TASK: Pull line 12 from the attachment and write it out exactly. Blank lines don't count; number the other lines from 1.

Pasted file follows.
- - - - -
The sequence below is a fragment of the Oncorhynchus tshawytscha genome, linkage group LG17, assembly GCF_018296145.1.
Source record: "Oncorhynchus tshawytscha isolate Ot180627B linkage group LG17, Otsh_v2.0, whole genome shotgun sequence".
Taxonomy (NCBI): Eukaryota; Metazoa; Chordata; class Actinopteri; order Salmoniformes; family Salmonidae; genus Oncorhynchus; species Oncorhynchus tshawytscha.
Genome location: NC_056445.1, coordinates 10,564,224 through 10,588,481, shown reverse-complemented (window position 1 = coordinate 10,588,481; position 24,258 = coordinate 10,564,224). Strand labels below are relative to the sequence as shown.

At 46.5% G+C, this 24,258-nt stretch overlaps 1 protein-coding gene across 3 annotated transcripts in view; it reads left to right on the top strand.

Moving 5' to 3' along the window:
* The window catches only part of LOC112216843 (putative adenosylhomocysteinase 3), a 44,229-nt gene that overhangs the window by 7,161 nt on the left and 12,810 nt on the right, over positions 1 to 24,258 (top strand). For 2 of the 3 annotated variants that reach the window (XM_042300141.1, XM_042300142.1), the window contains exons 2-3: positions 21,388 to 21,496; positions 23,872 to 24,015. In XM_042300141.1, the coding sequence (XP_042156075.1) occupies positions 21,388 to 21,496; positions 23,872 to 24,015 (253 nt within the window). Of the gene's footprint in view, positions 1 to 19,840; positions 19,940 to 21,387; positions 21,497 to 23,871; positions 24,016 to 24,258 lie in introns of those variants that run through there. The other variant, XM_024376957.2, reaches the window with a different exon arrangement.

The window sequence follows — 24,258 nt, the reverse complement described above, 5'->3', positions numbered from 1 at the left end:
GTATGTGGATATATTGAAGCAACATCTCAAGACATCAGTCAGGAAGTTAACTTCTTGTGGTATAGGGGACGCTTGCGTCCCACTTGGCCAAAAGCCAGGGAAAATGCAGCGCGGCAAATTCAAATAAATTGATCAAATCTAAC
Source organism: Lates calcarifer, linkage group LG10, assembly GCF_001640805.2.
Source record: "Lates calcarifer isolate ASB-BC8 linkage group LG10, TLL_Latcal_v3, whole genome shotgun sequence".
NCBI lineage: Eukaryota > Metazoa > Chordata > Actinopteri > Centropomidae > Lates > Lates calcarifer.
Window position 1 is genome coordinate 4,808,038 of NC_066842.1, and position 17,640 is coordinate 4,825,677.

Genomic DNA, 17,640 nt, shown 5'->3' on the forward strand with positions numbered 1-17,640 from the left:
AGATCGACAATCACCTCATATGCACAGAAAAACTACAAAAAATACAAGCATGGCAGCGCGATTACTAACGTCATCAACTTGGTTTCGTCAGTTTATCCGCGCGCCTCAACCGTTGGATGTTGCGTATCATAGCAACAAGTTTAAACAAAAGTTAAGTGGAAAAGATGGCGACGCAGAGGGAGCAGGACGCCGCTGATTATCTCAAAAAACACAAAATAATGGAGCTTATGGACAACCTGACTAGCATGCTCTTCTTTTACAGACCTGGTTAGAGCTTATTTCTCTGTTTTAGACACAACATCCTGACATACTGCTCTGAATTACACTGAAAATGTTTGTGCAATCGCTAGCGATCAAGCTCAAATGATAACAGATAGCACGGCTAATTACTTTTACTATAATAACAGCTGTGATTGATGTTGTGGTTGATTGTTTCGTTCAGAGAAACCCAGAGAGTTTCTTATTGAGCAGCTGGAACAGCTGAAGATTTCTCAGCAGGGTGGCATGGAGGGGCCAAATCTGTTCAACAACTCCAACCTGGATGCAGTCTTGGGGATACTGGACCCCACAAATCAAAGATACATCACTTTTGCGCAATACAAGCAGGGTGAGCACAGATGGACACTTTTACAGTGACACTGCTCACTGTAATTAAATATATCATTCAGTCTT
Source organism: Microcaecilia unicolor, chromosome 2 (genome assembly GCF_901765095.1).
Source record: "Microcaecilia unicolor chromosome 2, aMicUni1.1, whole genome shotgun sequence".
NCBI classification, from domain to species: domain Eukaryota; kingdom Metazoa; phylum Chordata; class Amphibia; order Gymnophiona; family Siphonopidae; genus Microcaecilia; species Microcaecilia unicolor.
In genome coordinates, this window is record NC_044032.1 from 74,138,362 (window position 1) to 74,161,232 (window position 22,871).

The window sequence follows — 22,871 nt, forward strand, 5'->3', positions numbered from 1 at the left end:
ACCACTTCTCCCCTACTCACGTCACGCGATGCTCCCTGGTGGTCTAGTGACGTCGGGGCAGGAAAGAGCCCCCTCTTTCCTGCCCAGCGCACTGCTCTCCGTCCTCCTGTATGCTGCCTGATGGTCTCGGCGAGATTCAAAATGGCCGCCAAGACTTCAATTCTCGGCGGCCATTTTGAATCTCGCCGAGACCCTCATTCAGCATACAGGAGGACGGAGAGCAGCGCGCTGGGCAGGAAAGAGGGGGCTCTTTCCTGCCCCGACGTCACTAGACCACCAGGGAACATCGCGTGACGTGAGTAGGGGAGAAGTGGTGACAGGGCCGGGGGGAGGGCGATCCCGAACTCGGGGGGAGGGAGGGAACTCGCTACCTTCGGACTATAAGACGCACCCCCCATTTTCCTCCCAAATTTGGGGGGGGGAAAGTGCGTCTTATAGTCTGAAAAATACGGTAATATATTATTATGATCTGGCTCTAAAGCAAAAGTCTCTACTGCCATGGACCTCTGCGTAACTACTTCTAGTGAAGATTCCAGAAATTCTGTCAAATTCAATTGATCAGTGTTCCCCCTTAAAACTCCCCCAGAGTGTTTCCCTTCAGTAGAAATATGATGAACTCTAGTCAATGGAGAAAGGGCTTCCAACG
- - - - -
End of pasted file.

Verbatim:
NCBI lineage: Eukaryota > Metazoa > Chordata > Actinopteri > Centropomidae > Lates > Lates calcarifer.